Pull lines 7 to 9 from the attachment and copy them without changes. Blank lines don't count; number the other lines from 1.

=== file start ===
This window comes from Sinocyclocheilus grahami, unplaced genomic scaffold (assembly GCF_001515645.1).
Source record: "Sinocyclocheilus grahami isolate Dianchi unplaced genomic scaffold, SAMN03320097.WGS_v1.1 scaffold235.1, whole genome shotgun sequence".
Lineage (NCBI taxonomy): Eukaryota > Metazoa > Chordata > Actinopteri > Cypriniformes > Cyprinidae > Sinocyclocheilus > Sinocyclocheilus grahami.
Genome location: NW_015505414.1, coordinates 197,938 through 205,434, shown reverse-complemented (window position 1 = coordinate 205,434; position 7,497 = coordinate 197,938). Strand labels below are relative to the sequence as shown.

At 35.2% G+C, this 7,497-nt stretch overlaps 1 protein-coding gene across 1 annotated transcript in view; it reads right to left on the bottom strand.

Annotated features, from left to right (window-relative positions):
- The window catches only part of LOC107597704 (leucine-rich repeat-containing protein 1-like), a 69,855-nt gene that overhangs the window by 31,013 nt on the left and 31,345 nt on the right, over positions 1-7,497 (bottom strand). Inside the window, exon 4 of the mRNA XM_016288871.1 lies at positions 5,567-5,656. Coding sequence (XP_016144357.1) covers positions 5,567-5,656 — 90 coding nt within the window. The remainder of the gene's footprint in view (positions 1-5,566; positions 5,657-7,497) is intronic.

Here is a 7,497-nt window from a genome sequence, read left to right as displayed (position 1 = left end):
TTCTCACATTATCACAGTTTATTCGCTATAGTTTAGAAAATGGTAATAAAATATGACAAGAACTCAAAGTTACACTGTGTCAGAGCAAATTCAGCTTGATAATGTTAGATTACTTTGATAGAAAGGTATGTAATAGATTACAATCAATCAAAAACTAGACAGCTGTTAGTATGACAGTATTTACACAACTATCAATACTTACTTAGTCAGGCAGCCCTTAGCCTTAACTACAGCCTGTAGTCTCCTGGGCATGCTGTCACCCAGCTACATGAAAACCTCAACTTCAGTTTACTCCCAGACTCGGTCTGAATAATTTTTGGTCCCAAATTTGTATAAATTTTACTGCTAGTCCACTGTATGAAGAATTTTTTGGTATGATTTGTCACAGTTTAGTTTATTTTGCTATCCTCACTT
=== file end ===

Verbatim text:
- The window catches only part of LOC107597704 (leucine-rich repeat-containing protein 1-like), a 69,855-nt gene that overhangs the window by 31,013 nt on the left and 31,345 nt on the right, over positions 1-7,497 (bottom strand). Inside the window, exon 4 of the mRNA XM_016288871.1 lies at positions 5,567-5,656. Coding sequence (XP_016144357.1) covers positions 5,567-5,656 — 90 coding nt within the window. The remainder of the gene's footprint in view (positions 1-5,566; positions 5,657-7,497) is intronic.

Here is a 7,497-nt window from a genome sequence, read left to right as displayed (position 1 = left end):
TTCTCACATTATCACAGTTTATTCGCTATAGTTTAGAAAATGGTAATAAAATATGACAAGAACTCAAAGTTACACTGTGTCAGAGCAAATTCAGCTTGATAATGTTAGATTACTTTGATAGAAAGGTATGTAATAGATTACAATCAATCAAAAACTAGACAGCTGTTAGTATGACAGTATTTACACAACTATCAATACTTACTTAGTCAGGCAGCCCTTAGCCTTAACTACAGCCTGTAGTCTCCTGGGCATGCTGTCACCCAGCTACATGAAAACCTCAACTTCAGTTTACTCCCAGACTCGGTCTGAATAATTTTTGGTCCCAAATTTGTATAAATTTTACTGCTAGTCCACTGTATGAAGAATTTTTTGGTATGATTTGTCACAGTTTAGTTTATTTTGCTATCCTCACTT